Iago, the play’s villain, also bases his actions around Desdemona. He beguiles his wife, Emilia, to steal Desdemona’s handkerchief, and it becomes a source of power for him as he uses it to manipulate situations to his liking. The handkerchief becomes an extension of the power that Desdemona used to embody. Iago tells the audience he “will in Cassio’s lodging lose this napkin / And let him find it” (3.3.322-323). His whole plan is to point out to Othello that Cassio has the handkerchief, therefore proving to Othello that Cassio and Desdemona are engaging in an affair. Just like the handkerchief, Iago is not what he seems. Earlier in the play, he says, “I am not what I am” (1.1.65). Iago makes himself appear like a dutiful ensign, when in reality, he is evil and cunning. He would otherwise be an unimportant person in the world of Desdemona and Othello, just as the handkerchief would be an unimportant object if Iago did not imbue it with importance as the center of his plans. Iago is motivated by his admiration of Desdemona, yet his jealousy provokes him to sabotage her by making her husband suspicious of her.
When Iago has the handkerchief, he also has Desdemona. Othello has lost all of his power; Iago can place Desdemona wherever in Othello’s mind he wants her to be. When Othello asks her to “Lend me thy handkerchief” (3.4.52), she gives him another one, and Othello asks for the handkerchief he gave her. When she cannot produce it, he reveals to her that “there’s magic in the web of it” (3.4.68) because an old Egyptian seer gave it to his mother, who gave it to Othello on her deathbed. The Egyptian seer told his mother “’T would make her amiable and subdue my father / Entirely to her love; but if she lost it / Or made gift of it, my father’ eye / Should hold her loathed” (3.4.57-60). Apparently, Othello had not informed Desdemona previously about the handkerchief’s exotic history or importance, since Desdemona replies by asking “Is’t possible?” (3.4.67). Perhaps Othello never told her that if she lost it, he would loathe her because he wanted to use the handkerchief as a test of her love. Even though her love has not faltered, Desdemona’s loss of the piece of cloth has caused Othello’s love for her to diminish. In the same conversation, Desdemona accuses Othello of introducing the topic of the handkerchief as a means of distracting her from their previous discussion, in which she was trying to convince him to promote Cassio. This adds to Othello’s jealousy, since Cassio is the target of his suspicion. Othello can focus on nothing but the handkerchief, saying, “Fetch me the handkerchief, my mind misgives-“ (3.4.88) and exclaiming “The handkerchief!” (3.4.91) multiple times.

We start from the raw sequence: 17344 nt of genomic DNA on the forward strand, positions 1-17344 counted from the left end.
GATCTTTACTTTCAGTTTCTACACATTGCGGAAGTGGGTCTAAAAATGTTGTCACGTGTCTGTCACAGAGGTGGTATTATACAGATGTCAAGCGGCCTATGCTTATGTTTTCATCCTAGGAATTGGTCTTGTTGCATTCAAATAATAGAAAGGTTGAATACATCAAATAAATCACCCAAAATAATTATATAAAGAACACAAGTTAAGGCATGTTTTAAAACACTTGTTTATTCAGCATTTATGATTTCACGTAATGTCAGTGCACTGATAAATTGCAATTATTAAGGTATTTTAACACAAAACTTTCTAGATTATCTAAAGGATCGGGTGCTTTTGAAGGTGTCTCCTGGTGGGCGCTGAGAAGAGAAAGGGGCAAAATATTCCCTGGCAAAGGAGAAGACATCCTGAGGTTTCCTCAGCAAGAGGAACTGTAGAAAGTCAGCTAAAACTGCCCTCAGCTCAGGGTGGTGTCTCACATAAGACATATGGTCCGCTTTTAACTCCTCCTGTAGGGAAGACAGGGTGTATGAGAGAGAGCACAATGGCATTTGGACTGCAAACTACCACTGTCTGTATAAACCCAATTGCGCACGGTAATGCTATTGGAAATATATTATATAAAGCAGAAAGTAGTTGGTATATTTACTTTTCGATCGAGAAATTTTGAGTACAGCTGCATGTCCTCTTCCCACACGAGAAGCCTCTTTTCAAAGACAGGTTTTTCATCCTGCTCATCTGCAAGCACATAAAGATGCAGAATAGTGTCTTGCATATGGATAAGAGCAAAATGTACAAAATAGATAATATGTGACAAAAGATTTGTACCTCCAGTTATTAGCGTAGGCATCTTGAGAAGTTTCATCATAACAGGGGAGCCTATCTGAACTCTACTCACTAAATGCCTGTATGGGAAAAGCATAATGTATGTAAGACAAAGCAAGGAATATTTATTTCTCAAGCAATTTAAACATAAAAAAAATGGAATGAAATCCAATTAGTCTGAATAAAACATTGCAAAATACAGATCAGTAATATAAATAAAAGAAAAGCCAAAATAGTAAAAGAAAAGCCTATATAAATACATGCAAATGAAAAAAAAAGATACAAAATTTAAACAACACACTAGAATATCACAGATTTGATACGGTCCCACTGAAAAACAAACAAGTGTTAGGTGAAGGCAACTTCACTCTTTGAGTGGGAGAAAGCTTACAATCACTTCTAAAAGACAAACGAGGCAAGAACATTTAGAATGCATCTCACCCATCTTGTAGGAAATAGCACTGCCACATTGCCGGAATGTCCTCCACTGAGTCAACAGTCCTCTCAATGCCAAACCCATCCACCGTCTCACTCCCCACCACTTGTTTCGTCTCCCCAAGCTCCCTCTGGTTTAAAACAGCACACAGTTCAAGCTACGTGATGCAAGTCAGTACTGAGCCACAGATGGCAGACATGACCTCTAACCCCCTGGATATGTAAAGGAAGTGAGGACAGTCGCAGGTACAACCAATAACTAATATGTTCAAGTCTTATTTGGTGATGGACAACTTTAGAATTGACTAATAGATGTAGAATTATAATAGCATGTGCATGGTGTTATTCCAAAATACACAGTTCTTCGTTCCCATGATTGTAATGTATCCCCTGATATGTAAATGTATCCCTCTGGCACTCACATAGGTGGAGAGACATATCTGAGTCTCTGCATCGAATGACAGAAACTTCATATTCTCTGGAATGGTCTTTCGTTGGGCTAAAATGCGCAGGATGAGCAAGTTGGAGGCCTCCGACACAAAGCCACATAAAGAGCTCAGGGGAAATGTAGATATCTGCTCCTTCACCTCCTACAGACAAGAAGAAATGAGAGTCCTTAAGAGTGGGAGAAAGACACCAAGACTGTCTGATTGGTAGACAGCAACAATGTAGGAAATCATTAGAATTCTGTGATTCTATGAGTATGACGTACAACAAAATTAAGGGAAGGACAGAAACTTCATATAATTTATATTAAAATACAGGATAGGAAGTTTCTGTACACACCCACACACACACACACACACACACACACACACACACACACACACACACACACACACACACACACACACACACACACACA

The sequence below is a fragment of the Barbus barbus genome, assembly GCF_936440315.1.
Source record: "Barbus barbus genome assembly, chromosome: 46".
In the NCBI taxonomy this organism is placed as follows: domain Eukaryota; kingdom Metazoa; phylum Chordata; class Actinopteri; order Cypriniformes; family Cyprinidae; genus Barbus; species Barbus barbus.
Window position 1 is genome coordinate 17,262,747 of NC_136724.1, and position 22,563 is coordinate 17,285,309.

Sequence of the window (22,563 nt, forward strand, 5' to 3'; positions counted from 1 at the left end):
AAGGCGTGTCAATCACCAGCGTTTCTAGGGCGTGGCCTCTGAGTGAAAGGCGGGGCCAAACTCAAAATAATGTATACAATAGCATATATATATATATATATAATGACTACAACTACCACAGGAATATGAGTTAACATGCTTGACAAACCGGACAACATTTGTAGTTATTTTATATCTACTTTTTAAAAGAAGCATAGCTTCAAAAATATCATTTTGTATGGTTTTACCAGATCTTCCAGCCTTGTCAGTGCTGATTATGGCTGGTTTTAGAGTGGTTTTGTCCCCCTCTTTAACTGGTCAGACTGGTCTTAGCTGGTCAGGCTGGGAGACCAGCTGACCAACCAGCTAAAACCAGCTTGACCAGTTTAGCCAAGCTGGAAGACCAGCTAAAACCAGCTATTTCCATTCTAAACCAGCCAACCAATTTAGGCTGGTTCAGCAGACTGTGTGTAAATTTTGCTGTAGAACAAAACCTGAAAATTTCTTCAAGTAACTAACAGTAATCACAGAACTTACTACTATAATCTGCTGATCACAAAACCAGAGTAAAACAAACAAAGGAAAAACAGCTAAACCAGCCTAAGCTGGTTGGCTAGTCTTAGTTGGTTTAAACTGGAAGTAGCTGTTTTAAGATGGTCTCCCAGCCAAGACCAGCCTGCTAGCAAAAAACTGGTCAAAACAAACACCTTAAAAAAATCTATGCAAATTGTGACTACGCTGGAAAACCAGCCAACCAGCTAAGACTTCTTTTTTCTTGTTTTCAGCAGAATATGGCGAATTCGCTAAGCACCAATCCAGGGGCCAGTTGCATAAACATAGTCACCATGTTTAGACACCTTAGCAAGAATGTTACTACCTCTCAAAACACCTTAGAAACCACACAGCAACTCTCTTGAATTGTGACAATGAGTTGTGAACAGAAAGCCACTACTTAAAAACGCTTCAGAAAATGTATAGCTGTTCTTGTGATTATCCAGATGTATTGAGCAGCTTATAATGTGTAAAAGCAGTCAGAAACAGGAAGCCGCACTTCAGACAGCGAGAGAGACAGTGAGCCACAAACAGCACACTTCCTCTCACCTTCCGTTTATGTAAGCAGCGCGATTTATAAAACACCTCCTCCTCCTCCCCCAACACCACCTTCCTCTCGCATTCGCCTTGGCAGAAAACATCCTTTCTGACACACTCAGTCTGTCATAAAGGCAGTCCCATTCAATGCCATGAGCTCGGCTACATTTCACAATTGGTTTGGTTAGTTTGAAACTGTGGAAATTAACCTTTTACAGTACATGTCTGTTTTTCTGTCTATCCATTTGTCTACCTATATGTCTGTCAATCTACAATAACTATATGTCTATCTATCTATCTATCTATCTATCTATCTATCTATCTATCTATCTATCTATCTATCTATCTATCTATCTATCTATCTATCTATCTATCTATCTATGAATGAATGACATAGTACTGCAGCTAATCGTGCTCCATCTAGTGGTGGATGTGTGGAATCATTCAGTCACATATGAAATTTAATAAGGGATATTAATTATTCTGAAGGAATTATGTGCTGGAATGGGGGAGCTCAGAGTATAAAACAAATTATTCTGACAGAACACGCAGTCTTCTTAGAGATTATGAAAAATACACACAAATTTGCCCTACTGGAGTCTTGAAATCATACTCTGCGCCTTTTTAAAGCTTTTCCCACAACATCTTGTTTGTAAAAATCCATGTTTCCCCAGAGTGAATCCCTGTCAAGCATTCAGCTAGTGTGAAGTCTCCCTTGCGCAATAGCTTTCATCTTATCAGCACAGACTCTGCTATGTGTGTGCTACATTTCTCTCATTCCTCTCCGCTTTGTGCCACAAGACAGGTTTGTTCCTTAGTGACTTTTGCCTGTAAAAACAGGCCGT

Ohtello feels he has lost Desdemona’s love and the power associated with it, and he is driven to madness. Iago convinces Othello that the handkerchief’s existence in Cassio’s possession is better proof of an affair than finding Desdemona naked in bed with Cassio; As the only “proof” of infidelity, the handkerchief causes Othello to act irrationally. He feels he must act, and nearly kills Cassio. He then goes to Desdemona and says, “That handkerchief which I so loved and gave thee, / Thou gavest to Cassio” (5.2.48-49). She denies ever giving the handkerchief to Cassio, saying Cassio probably found it after she dropped it. Othello does not believe her, and smothers her to death. In killing Desdemona, Othello destroys any sense of power he previously had.
The possession of a woman is the key element of a man’s power in Othello. Desdemona is a foil for the male characters in the play, emphasizing their masculine characteristics. Brabantio gains the power of reputation from Desdemona by being her father. Othello’s marriage to Desdemona empowers him to overcome his greatest adversity, his racial difference. Iago feels powerless next to Othello, and steals his power by procuring Desdemona’s handkerchief. The power Desdemona and the handkerchief represent are killed when Desdemona is smothered. Othello dies, and Iago is captured and probably killed after the end of the play. Othello ends in tragedy because the male characters do not actually exhibit personal power. Instead, they must seek artificial power from an outside source, such as a woman or an object. Sadly, the two seem to be synonymous in these men’s eyes.